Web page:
1. If the atoms of the elements being mixed have different radii, interstitial alloys will form. This is the case with steel composed of iron and carbon; the much smaller carbon atoms fill in the tiny spaces between the crystal lattice of iron atoms.

    2. If the atoms of the metals being mixed have similar radii, substitutional alloys will form. The oldest example of a substitutional alloy is bronze, made up of copper and tin metal. Some of the copper atoms in the lattice get replaced by the tin atoms!

    But, what does this atomic size difference look like in the atomic arrangement of these alloys? Let’s look at the atomic makeup of steel compared to bronze to see!

    Substitutional and Interstitial Alloys-explain interstitial and substitutional alloys atomic arrangement-StudySmarterFig. 1: The atomic arrangement of interstitial steel and substitutional bronze alloy, StudySmarter Original.

    Remember, even though alloys have specific ratios of elements, there is often no fixed atomic composition, which is why the tin and carbon atoms are randomly distributed in both pictures!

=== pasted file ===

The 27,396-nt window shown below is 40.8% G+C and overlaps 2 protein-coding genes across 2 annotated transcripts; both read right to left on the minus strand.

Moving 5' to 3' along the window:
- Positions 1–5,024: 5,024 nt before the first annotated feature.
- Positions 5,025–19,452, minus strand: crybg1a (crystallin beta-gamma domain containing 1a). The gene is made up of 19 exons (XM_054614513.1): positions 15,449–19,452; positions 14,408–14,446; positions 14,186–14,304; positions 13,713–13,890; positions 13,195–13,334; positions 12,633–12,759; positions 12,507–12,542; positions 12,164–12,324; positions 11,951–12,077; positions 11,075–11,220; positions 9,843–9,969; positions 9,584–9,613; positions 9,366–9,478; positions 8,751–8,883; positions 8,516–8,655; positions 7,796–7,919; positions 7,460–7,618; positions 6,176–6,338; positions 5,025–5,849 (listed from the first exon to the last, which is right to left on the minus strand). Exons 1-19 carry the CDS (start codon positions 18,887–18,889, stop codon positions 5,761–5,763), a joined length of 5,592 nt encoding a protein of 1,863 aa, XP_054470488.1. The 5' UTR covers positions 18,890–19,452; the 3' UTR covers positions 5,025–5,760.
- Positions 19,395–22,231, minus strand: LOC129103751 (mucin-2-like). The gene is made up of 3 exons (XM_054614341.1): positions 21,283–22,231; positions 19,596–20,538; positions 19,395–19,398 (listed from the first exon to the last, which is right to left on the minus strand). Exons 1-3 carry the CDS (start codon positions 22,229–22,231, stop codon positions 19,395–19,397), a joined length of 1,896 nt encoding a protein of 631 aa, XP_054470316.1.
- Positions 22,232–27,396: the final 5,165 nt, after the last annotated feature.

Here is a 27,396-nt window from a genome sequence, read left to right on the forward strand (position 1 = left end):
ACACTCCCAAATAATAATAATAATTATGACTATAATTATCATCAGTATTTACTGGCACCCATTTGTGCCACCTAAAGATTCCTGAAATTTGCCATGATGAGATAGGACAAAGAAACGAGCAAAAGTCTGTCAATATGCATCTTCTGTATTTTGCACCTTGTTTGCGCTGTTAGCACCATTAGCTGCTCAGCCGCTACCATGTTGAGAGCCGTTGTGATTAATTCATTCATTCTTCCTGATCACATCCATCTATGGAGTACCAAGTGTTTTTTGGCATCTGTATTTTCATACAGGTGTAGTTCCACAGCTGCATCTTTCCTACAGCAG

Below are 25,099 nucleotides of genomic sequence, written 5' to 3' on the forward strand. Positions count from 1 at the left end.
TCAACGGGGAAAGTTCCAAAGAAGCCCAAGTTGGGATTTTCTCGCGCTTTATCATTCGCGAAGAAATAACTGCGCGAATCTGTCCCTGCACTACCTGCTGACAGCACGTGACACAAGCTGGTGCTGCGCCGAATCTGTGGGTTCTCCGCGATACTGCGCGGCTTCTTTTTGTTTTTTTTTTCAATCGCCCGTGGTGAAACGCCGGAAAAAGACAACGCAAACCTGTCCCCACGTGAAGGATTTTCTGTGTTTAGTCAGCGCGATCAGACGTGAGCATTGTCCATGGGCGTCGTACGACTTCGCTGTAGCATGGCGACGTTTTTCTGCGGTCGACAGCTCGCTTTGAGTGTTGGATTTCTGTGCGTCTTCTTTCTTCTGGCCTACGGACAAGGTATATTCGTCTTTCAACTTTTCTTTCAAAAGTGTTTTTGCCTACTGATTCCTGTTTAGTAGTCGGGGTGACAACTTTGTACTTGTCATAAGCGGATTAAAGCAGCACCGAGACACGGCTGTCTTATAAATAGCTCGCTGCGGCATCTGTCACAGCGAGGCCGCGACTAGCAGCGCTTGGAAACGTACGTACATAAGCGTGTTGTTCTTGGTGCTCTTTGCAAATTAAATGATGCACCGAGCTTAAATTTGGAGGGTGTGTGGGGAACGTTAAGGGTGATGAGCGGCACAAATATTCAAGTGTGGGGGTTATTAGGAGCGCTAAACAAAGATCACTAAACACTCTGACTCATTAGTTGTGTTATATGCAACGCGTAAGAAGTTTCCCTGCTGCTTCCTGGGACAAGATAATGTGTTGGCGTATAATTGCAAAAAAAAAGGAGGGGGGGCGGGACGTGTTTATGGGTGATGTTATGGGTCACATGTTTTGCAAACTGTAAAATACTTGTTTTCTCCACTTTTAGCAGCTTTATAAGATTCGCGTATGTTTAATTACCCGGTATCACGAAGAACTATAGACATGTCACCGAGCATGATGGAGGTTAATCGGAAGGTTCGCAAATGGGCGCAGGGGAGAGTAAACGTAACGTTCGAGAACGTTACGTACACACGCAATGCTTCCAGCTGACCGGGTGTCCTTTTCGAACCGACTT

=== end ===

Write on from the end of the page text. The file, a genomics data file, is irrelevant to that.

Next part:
Compare Interstitial and Substitutional Alloys

    Even though interstitial and substitutional alloys are both types of alloys, we’ve already seen a significant difference in how they form! The table below lists the other essential differences between the alloys.

    Substitutional Alloys

    Interstitial alloys

    Formation

    Atom substitution

    Interstitial filling

    Size of Atoms

    Relatively the same size atoms

    Different sized atoms

    There must be at least a 15% difference in size

    Types of Elements

    Usually occurs between metals

    Usually, one metal has large atoms and another smaller element that fills the interstitial spaces.

    Properties compared to metals *we go more in detail at the end

    Corrosion-resistant, lower melting point, increased hardness

    Less malleable, Less ductile, increased hardness, higher melting point